If you wake up with your heart racing, you’re probably wondering why it’s happening and whether or not to be worried. Oftentimes, someone who wakes up with a racing heart is fine. But a racing heart can also indicate other health problems, especially for those with certain pre-existing medical issues. Let’s explore this topic a little more in-depth.
Common Reasons Why You’re Waking Up With Your Heart Racing
- Stress or anxiety — People with high-stress lifestyles or anxiety disorders might have heart palpitations when they wake up, especially during stressful times.
- Night terrors, nightmares, and sleep paralysis — Heart pounding after nightmares isn’t harmful and should subside as the day goes on.
- Sleep deprivation — Those who don’t get enough sleep can have a slightly faster heartbeat the next day.
- Diet — Sugar, caffeine, and alcohol (especially before bed) as well as dehydration can increase the risk of heart palpitations.
- Diabetes — Low blood sugar releases epinephrine in people with diabetes, which can cause a pounding heart.
- Fever — Changes in body temperature can induce changes in heart rate.
- A-fib (Atrial fibrillation) — This is a common kind of abnormal heartbeat that can cause heart palpitations.
- Sleep apnea — Low oxygen levels at night can put more stress on your heart, causing it to race.
- Anemia — People with anemia can experience heart palpitations due to a lack of healthy red blood cells.
- Hyperthyroidism — An overactive thyroid overproduces the thyroxine hormone, which can cause a rapid heartbeat.
- Menstrual hormones — Changing estrogen and progesterone levels during menstruation, as well as hot flashes during menopause, may cause a racing heart.
- Medications — Certain medications can make your heart race, especially those that contain stimulants like amphetamines, pseudoephedrine, ADHD medication, and some thyroid medication.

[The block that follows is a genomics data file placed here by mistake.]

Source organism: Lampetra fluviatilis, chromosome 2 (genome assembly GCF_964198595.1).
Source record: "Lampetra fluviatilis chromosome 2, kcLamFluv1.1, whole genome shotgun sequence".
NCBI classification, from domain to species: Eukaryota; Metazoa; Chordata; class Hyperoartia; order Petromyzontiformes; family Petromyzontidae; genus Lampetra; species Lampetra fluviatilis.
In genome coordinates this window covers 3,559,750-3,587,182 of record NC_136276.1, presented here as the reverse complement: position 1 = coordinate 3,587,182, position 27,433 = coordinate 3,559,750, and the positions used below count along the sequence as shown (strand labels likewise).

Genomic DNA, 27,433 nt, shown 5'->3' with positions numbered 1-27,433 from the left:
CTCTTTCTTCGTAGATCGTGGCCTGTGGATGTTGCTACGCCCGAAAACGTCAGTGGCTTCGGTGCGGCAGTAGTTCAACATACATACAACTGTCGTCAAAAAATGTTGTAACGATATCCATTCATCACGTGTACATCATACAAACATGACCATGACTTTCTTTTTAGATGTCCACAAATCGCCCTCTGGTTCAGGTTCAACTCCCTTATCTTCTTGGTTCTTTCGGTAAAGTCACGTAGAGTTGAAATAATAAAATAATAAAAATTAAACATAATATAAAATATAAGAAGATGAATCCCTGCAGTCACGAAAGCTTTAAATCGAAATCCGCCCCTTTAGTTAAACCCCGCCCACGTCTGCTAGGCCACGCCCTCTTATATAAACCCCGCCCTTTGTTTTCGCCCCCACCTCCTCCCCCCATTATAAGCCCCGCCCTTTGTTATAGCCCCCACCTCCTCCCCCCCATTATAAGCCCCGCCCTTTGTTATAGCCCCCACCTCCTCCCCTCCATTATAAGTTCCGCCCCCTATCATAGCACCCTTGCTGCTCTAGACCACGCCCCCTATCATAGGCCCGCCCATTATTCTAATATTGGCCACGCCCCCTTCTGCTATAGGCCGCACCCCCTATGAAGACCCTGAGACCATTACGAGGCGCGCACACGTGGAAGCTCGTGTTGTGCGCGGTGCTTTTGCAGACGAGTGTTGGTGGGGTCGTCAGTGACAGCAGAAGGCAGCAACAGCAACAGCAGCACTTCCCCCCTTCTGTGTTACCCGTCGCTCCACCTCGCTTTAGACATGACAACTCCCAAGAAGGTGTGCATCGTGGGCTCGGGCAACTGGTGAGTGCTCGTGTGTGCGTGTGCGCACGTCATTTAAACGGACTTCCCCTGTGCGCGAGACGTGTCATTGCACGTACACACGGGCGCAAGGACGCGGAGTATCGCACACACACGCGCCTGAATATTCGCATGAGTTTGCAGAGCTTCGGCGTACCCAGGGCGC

Look Out for These Other Symptoms
- Shaking — If you wake up with a racing heart and you’re shaking, this could be caused by diabetes, hyperthyroidism, fever, medication, night terrors, or being cold.
- Shortness of breath — If shortness of breath accompanies your racing heart, you could have anemia, AFib, sleep apnea, or anxiety.
- Pounding — If you feel your heart racing and a pounding in your head, you could be having heart palpitations due to diabetes or fever.
- Chest pain and dizziness — Waking up with a racing heart, chest pain, and dizziness are warning signs of a heart attack. If you or someone else is experiencing these symptoms, call 911 or your local emergency number right away.
When to See a Doctor
Although this seems like a long list of scary symptoms, waking up with a racing heart or heart palpitations is usually harmless and it will go away on its own. However, if this happens consistently — and especially if you think it’s getting worse — you should seek professional medical attention.
Your doctor will ask you about your symptoms, listen to your heart using a stethoscope, and possibly perform some other tests. This could include an electrocardiogram (EKG or ECG), chest x-ray, blood or urine analysis, and other tests depending on your symptoms.
If you’re looking for medical help, advice, and guidance for your racing heart, schedule a consultation with Tri-City Cardiology today!